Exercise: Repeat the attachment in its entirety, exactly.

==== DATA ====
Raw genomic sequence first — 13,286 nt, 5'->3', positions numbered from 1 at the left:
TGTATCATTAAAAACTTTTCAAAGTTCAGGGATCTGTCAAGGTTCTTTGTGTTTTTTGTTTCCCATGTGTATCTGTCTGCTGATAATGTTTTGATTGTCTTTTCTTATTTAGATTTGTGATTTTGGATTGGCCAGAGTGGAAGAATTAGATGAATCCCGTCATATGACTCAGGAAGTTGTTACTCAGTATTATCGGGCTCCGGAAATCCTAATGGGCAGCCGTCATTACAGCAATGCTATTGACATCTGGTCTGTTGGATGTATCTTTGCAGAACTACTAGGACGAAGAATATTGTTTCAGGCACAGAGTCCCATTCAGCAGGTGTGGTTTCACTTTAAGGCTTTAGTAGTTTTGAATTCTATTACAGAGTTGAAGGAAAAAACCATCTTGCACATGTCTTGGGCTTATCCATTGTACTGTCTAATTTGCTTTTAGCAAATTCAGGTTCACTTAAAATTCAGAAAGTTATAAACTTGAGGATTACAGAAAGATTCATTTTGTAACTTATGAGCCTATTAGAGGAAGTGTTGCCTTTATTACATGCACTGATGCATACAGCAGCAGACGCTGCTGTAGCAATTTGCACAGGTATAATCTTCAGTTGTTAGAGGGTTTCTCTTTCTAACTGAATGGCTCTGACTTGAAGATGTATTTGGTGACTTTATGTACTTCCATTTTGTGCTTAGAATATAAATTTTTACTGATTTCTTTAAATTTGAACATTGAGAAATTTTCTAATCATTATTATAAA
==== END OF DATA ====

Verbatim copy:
Raw genomic sequence first — 13,286 nt, 5'->3', positions numbered from 1 at the left:
TGTATCATTAAAAACTTTTCAAAGTTCAGGGATCTGTCAAGGTTCTTTGTGTTTTTTGTTTCCCATGTGTATCTGTCTGCTGATAATGTTTTGATTGTCTTTTCTTATTTAGATTTGTGATTTTGGATTGGCCAGAGTGGAAGAATTAGATGAATCCCGTCATATGACTCAGGAAGTTGTTACTCAGTATTATCGGGCTCCGGAAATCCTAATGGGCAGCCGTCATTACAGCAATGCTATTGACATCTGGTCTGTTGGATGTATCTTTGCAGAACTACTAGGACGAAGAATATTGTTTCAGGCACAGAGTCCCATTCAGCAGGTGTGGTTTCACTTTAAGGCTTTAGTAGTTTTGAATTCTATTACAGAGTTGAAGGAAAAAACCATCTTGCACATGTCTTGGGCTTATCCATTGTACTGTCTAATTTGCTTTTAGCAAATTCAGGTTCACTTAAAATTCAGAAAGTTATAAACTTGAGGATTACAGAAAGATTCATTTTGTAACTTATGAGCCTATTAGAGGAAGTGTTGCCTTTATTACATGCACTGATGCATACAGCAGCAGACGCTGCTGTAGCAATTTGCACAGGTATAATCTTCAGTTGTTAGAGGGTTTCTCTTTCTAACTGAATGGCTCTGACTTGAAGATGTATTTGGTGACTTTATGTACTTCCATTTTGTGCTTAGAATATAAATTTTTACTGATTTCTTTAAATTTGAACATTGAGAAATTTTCTAATCATTATTATAAA